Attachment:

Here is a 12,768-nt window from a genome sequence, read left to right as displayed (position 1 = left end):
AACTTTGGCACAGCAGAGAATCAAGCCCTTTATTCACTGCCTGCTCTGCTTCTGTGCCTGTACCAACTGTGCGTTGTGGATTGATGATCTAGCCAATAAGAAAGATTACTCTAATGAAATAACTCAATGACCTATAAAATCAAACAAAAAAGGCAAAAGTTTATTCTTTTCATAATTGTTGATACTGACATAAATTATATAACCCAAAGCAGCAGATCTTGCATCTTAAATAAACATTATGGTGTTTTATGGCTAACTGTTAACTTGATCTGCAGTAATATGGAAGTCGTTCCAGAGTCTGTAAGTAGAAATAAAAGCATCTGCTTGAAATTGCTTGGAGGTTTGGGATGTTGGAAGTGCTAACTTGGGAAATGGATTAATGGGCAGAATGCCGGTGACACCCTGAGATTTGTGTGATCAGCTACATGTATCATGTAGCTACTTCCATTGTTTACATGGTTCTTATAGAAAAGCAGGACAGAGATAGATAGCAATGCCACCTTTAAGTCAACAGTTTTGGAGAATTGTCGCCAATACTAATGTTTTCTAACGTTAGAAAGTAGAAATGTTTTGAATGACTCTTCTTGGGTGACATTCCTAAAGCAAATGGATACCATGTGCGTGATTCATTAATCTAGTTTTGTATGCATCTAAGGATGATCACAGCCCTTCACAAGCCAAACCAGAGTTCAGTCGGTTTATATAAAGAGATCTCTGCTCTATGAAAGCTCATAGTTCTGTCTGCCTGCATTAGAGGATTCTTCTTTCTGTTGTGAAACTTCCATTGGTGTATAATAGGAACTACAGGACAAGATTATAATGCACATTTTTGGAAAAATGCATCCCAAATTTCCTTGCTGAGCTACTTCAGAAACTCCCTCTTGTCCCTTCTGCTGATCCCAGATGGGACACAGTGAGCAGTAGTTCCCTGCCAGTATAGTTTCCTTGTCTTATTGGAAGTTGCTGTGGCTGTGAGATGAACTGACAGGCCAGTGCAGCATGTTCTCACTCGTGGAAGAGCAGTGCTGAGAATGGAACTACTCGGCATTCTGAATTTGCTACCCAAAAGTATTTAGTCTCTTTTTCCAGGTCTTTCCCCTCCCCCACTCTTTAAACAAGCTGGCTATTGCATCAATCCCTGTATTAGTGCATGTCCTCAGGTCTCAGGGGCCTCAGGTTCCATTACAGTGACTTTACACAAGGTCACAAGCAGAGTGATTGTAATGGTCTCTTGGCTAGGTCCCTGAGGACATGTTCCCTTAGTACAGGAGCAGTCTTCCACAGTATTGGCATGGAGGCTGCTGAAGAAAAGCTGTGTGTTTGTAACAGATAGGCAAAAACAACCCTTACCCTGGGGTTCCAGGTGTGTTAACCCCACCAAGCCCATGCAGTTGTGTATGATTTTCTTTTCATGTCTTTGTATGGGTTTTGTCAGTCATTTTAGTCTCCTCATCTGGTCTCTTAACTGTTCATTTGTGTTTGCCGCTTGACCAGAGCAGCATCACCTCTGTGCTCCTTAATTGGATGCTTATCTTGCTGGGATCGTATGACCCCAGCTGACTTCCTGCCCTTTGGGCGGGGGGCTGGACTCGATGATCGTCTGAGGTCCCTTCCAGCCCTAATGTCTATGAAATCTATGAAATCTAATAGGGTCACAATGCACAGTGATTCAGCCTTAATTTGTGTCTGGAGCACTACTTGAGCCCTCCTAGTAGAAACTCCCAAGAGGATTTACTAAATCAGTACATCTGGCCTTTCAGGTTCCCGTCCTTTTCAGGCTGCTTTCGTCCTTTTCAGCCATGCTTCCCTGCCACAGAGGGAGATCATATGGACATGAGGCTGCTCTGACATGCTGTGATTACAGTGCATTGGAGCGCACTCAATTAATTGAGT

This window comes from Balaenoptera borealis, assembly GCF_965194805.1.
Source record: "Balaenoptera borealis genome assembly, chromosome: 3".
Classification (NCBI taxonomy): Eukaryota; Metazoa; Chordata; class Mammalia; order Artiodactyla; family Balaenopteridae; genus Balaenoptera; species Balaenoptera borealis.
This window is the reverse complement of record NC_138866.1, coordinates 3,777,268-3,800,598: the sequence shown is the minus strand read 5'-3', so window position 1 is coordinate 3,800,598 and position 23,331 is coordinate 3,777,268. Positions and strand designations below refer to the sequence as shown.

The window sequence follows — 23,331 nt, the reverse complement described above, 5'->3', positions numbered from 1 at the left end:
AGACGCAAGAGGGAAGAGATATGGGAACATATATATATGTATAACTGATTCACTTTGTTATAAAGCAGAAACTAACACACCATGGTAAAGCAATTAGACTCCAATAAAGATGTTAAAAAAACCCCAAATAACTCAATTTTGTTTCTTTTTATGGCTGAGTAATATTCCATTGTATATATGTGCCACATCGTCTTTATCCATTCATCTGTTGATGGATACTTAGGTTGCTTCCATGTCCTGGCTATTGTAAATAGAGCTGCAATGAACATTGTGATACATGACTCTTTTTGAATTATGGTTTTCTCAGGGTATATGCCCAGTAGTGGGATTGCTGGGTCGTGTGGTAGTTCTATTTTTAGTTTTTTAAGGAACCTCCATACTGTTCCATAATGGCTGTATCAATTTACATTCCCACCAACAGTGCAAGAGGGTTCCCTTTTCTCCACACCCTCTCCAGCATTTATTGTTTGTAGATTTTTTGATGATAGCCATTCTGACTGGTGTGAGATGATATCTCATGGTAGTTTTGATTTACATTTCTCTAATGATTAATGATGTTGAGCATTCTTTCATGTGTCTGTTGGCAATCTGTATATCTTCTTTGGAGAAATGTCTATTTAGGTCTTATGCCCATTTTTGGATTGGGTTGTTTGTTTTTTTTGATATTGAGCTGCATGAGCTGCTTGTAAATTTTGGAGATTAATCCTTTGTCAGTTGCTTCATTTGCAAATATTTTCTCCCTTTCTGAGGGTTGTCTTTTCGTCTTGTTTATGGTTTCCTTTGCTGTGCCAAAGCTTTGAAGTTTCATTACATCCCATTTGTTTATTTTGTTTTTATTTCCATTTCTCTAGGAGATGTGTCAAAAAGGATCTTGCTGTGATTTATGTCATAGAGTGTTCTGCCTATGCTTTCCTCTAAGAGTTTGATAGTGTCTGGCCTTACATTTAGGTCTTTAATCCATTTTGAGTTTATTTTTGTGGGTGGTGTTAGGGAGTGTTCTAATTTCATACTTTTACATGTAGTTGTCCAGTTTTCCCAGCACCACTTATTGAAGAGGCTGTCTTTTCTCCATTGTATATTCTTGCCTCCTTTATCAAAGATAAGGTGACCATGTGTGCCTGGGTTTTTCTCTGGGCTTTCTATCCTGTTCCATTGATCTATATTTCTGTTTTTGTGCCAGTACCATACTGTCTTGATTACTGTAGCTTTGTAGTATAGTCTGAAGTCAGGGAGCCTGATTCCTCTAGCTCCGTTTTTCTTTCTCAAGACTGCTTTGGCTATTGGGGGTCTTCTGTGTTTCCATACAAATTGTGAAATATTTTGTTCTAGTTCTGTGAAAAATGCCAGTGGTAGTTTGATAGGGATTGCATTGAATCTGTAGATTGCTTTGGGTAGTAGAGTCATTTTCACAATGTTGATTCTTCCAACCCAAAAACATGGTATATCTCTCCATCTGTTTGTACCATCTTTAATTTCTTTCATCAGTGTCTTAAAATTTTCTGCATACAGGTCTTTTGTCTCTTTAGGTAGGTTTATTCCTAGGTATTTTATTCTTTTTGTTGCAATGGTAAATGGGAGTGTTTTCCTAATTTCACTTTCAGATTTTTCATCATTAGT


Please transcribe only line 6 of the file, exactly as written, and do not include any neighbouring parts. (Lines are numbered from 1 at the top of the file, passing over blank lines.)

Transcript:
This window is the reverse complement of record NC_138866.1, coordinates 3,777,268-3,800,598: the sequence shown is the minus strand read 5'-3', so window position 1 is coordinate 3,800,598 and position 23,331 is coordinate 3,777,268. Positions and strand designations below refer to the sequence as shown.